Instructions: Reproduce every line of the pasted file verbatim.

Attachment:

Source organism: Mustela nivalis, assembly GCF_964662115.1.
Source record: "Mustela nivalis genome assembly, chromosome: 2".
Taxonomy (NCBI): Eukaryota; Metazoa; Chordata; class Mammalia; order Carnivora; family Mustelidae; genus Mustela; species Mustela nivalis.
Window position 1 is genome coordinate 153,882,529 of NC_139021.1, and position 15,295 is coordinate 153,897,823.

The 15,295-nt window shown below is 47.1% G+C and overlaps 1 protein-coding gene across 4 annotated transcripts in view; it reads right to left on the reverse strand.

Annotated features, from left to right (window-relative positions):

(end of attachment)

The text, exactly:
Source organism: Mustela nivalis, assembly GCF_964662115.1.
Source record: "Mustela nivalis genome assembly, chromosome: 2".
Taxonomy (NCBI): Eukaryota; Metazoa; Chordata; class Mammalia; order Carnivora; family Mustelidae; genus Mustela; species Mustela nivalis.
Window position 1 is genome coordinate 153,882,529 of NC_139021.1, and position 15,295 is coordinate 153,897,823.

The 15,295-nt window shown below is 47.1% G+C and overlaps 1 protein-coding gene across 4 annotated transcripts in view; it reads right to left on the reverse strand.

Annotated features, from left to right (window-relative positions):